Chickenpox

What is Chickenpox? 

Chickenpox (varicella) is a very contagious disease that causes a rash, itching, tiredness and, fever.  It is most common in children and is usually mild. When adults get it, however, they can get very sick.

Chickenpox fact sheet
Download facts about chickenpox

How is bacterial chickenpox spread?

Chickenpox spreads easily from someone who has it to others who have never had the disease or been vaccinated. It is most contagious one to two days before the rash appears. There are multiple ways to get chickenpox, such as:

  • Touching a chickenpox blister or liquid from it.
  • Through the air when someone with chickenpox coughs or sneezes.
  • From a pregnant woman with chickenpox to her baby before birth.
  • From a mother to a newborn baby after birth.

What are the symptoms of bacterial meningitis?

  • Chickenpox begins with a fever, followed in a day or two by a rash that can be very itchy.
  • The rash starts with red spots that soon turn into fluid-filled blisters.

More severe symptoms can include:

  • Skin or soft tissue bacterial infections in children, including Group A streptococcal infections.
  • Pneumonia.
  • Infection or inflammation of the brain (encephalitis, cerebellar ataxia).
  • Bleeding problems that cause redish skin spots and increase overall bleeding.
  • Blood stream infections (sepsis).
  • Dehydration.

People with serious complications from chickenpox may need to be hospitalized. In very extreme cases, chickenpox can cause death.

Who is at risk for chickenpox?

Anyone who hasn’t been vaccinated or had chickenpox can get it. People who have a higher chance of having complications or more severe symptoms include:

  • Adolescents.
  • Adults.
  • Infants.
  • People with weakened immune systems because of illness or medicines.
  • Pregnant women.

What should I do if I think I have chickenpox?

Call your doctor for instructions before going anywhere to prevent spreading chickenpox. If you or someone you know has been exposed to chickenpox, call a doctor if the person exposed:

  • Has never had chickenpox or been vaccinated for it.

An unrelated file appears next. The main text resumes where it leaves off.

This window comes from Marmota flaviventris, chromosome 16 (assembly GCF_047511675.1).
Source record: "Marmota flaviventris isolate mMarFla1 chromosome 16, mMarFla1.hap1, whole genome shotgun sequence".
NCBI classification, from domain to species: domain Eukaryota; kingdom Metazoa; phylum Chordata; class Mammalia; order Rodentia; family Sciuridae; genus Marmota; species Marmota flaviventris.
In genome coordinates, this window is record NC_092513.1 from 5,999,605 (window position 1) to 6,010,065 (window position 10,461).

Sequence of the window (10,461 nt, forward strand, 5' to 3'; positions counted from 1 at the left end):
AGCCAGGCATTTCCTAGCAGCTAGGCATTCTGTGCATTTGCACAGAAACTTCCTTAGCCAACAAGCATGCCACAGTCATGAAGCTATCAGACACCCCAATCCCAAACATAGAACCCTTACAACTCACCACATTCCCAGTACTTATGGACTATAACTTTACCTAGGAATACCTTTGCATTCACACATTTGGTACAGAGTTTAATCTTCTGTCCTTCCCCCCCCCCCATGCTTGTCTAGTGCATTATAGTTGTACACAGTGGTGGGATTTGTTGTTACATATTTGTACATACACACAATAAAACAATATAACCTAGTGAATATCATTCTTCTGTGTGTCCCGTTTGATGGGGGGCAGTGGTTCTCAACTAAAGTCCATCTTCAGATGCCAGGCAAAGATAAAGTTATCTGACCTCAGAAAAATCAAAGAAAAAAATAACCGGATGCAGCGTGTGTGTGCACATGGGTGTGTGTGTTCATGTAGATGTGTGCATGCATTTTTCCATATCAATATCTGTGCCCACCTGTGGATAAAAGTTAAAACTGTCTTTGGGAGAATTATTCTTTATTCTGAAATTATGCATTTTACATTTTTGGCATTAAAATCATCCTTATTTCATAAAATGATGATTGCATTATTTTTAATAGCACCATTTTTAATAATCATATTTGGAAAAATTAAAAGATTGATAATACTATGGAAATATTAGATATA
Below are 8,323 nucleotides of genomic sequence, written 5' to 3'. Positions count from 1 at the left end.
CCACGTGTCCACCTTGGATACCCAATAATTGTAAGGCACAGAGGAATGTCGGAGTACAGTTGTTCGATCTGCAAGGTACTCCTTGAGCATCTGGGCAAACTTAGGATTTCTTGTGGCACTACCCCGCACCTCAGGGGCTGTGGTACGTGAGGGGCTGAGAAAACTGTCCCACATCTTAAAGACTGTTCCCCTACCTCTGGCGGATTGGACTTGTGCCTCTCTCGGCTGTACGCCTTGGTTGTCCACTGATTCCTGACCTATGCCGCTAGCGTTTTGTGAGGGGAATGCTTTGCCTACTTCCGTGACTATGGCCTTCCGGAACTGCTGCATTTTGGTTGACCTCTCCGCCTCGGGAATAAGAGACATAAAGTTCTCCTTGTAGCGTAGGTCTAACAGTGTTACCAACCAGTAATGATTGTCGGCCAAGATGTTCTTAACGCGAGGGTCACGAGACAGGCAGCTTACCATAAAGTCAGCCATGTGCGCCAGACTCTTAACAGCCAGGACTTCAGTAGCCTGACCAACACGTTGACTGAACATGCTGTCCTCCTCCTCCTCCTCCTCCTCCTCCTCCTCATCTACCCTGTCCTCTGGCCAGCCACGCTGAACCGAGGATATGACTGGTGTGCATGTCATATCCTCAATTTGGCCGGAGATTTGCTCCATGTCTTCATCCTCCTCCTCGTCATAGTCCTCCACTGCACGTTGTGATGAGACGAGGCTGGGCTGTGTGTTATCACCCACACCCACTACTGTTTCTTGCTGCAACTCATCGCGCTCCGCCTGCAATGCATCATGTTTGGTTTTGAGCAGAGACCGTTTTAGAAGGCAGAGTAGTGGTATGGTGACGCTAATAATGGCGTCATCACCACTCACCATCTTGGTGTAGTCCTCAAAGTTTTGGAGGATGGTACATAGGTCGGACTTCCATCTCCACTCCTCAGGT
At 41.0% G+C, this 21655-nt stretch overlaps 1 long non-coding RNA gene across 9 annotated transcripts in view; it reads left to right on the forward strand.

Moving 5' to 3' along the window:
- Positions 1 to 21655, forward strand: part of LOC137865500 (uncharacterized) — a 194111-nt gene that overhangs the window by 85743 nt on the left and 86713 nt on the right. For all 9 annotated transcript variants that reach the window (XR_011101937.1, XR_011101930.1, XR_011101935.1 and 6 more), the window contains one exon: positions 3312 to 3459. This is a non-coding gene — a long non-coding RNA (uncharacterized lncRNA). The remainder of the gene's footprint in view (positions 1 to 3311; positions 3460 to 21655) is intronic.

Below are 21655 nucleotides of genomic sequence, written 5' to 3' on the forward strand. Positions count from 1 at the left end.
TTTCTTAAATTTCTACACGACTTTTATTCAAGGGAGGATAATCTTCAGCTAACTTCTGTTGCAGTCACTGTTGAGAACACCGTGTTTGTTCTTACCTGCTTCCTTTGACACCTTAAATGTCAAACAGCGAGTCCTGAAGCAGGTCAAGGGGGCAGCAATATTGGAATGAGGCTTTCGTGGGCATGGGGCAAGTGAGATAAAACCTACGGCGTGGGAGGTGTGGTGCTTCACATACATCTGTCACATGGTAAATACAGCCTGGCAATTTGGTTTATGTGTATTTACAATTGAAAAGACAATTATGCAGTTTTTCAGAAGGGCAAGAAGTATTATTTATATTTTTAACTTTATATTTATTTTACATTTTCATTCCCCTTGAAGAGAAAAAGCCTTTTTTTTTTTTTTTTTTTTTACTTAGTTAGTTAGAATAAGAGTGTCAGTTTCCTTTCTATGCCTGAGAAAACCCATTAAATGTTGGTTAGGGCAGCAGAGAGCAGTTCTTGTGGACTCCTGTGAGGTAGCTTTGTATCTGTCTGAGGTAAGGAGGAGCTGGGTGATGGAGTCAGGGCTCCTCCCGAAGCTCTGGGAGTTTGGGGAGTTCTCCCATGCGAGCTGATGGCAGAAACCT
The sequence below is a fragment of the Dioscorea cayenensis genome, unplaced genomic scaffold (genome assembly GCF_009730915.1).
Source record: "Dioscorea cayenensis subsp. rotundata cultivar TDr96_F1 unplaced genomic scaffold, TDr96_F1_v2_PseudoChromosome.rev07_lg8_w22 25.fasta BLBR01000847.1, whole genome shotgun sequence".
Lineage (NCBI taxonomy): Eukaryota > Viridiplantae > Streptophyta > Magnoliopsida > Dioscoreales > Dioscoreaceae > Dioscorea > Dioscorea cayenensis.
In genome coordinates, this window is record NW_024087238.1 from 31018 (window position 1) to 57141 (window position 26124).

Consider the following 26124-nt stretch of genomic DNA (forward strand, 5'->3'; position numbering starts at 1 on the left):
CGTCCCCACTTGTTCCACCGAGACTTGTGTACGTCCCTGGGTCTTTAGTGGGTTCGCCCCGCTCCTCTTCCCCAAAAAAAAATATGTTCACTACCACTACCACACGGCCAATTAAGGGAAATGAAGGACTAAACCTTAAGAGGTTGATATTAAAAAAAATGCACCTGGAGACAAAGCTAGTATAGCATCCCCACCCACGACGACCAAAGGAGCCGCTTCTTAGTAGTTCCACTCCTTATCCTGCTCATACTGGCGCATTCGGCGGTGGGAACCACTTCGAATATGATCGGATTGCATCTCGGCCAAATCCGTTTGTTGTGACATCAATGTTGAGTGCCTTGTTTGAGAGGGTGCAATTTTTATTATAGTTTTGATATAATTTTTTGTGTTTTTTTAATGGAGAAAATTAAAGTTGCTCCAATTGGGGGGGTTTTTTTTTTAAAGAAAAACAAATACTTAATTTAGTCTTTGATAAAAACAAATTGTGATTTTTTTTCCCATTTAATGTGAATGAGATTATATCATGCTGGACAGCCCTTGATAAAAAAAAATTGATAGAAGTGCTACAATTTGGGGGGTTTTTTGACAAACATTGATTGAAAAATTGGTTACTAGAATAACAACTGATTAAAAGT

• Is pregnant.
  • Has a weakened immune system caused by disease or medication, such as:
    • People with HIV/AIDS or cancer.
    • Patients who have had transplants.
    • People on chemotherapy, immunosuppressive medications, or long-term use of steroids.

How is chickenpox treated?

If the person does not fall into any of the above categories, there are many things that can be done at home to help them feel better.

  • Put calamine lotion on rashes and blisters. Also take colloidal oatmeal baths to relieve itching.
  • Trim fingernails to help prevent skin infections caused by scratching blisters.
  • Take over-the-counter medications, such as acetaminophen, to relieve fever.

How can I prevent chickenpox?

  • The best way to prevent chickenpox is to get the chickenpox vaccine. Contact your primary care provider, or visit your local public health department to get the vaccine.
  • For most people, getting chickenpox once will prevent them from getting it again. However, a very small number of people may get chickenpox more than once, even if they have been previously vaccinated.
  • Persons should not return to work, school, or public activities until skin lesions have completely dried and are scabbed over.

For more information, call Denver Public Health at (303) 602-3614

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